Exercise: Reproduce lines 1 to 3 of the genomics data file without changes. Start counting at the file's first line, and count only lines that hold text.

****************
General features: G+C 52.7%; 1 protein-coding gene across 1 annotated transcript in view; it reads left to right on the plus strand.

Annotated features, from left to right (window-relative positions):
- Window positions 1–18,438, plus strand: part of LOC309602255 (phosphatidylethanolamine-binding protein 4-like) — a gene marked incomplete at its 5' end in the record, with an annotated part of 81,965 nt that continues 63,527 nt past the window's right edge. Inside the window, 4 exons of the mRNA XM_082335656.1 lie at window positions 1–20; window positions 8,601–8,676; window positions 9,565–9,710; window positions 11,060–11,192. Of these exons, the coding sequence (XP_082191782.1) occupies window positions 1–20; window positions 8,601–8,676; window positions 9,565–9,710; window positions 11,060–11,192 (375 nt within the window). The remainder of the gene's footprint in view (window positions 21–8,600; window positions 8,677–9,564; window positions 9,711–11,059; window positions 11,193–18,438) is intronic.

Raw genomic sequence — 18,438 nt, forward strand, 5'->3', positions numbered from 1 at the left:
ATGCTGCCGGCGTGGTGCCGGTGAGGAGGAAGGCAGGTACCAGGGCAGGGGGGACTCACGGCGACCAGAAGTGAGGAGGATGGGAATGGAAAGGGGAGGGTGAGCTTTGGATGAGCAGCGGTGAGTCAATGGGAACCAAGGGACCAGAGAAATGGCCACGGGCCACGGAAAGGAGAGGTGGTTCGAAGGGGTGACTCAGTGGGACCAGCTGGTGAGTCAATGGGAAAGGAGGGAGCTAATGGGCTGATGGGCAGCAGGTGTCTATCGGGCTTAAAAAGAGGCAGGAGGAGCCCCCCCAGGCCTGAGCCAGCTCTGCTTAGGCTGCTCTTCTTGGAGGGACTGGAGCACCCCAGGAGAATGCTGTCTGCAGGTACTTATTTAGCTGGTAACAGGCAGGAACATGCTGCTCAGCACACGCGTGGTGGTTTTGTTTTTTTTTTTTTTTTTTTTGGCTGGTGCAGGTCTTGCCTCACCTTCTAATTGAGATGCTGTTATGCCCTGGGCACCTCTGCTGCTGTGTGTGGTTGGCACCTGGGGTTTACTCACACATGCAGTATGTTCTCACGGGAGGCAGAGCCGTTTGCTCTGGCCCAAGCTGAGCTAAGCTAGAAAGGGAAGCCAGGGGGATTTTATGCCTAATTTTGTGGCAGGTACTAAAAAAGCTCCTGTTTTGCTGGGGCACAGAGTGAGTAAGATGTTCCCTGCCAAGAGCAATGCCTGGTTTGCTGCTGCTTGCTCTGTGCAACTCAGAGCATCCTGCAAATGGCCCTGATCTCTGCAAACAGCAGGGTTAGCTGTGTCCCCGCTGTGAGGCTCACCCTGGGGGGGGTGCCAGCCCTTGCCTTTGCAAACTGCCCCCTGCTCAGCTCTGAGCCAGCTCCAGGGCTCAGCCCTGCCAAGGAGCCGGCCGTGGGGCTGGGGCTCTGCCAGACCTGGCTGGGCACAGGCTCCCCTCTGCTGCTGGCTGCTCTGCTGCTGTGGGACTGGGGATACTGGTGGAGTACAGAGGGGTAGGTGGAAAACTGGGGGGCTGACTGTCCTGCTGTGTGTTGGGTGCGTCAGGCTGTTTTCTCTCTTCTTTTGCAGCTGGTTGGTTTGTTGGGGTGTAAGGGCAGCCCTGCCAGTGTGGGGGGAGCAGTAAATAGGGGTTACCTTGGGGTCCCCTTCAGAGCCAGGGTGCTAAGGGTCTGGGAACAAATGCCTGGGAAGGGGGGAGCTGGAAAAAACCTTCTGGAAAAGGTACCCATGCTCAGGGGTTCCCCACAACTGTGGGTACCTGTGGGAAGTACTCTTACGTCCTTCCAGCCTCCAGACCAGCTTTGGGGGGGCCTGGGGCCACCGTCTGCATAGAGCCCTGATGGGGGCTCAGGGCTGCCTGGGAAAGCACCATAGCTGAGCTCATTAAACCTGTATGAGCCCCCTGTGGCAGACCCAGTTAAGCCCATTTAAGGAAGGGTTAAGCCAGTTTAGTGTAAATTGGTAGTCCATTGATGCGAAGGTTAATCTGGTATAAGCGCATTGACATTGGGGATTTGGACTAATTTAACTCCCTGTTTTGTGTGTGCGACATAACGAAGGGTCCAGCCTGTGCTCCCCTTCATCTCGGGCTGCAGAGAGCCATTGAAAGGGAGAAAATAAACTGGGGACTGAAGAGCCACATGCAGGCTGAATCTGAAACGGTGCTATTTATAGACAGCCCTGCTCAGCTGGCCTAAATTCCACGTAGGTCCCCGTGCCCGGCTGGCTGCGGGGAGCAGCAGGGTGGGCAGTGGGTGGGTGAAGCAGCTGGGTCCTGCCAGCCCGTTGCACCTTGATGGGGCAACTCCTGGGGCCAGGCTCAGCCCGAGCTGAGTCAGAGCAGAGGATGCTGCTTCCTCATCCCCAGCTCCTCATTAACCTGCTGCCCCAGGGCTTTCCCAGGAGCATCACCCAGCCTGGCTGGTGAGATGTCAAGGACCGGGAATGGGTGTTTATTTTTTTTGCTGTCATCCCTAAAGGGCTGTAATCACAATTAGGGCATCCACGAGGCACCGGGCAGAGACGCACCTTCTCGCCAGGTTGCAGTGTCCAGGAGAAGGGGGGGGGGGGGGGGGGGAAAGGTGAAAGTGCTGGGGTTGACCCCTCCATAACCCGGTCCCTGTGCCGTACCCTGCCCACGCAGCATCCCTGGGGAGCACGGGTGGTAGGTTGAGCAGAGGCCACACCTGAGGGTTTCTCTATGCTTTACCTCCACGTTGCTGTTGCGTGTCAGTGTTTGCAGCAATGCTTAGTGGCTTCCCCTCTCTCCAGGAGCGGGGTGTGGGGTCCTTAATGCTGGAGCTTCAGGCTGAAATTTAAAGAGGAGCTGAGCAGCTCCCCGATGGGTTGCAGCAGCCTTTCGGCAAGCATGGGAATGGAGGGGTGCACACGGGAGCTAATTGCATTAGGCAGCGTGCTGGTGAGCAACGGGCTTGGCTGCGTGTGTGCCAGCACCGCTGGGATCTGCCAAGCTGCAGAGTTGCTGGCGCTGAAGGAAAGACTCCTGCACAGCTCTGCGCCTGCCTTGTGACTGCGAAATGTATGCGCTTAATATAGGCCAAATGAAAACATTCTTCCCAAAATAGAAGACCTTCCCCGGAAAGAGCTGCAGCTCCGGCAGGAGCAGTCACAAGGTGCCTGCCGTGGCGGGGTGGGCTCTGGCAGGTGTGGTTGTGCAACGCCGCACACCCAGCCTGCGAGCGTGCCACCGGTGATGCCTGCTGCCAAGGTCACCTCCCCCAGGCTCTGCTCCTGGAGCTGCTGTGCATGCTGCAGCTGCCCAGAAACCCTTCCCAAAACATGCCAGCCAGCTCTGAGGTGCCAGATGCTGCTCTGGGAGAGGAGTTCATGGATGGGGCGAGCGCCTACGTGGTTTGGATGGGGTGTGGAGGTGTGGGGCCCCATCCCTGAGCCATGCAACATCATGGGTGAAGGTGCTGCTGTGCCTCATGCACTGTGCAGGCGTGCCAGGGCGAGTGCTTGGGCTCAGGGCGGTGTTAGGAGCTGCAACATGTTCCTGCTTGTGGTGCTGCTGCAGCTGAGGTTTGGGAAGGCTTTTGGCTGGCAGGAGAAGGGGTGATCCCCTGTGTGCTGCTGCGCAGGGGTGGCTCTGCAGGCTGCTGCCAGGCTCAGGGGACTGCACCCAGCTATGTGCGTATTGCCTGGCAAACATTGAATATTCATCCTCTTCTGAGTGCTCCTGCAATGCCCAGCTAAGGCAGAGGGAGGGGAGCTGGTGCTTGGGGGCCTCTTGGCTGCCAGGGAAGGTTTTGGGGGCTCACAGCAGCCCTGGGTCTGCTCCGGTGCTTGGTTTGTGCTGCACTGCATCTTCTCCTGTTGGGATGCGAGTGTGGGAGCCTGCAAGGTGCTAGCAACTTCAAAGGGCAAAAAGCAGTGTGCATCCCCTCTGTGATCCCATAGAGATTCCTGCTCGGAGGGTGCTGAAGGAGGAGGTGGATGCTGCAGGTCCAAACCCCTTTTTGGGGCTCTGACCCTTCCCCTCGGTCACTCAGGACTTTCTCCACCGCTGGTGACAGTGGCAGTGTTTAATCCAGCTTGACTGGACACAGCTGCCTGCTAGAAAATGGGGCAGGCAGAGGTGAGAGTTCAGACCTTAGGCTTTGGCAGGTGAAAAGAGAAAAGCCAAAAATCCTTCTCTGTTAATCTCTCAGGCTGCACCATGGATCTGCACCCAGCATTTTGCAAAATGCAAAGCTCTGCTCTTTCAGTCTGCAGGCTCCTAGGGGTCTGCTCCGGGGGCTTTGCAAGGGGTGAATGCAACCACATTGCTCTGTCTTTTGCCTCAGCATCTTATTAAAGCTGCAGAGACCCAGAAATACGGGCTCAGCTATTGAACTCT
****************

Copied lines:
General features: G+C 52.7%; 1 protein-coding gene across 1 annotated transcript in view; it reads left to right on the plus strand.

Annotated features, from left to right (window-relative positions):
- Window positions 1–18,438, plus strand: part of LOC309602255 (phosphatidylethanolamine-binding protein 4-like) — a gene marked incomplete at its 5' end in the record, with an annotated part of 81,965 nt that continues 63,527 nt past the window's right edge. Inside the window, 4 exons of the mRNA XM_082335656.1 lie at window positions 1–20; window positions 8,601–8,676; window positions 9,565–9,710; window positions 11,060–11,192. Of these exons, the coding sequence (XP_082191782.1) occupies window positions 1–20; window positions 8,601–8,676; window positions 9,565–9,710; window positions 11,060–11,192 (375 nt within the window). The remainder of the gene's footprint in view (window positions 21–8,600; window positions 8,677–9,564; window positions 9,711–11,059; window positions 11,193–18,438) is intronic.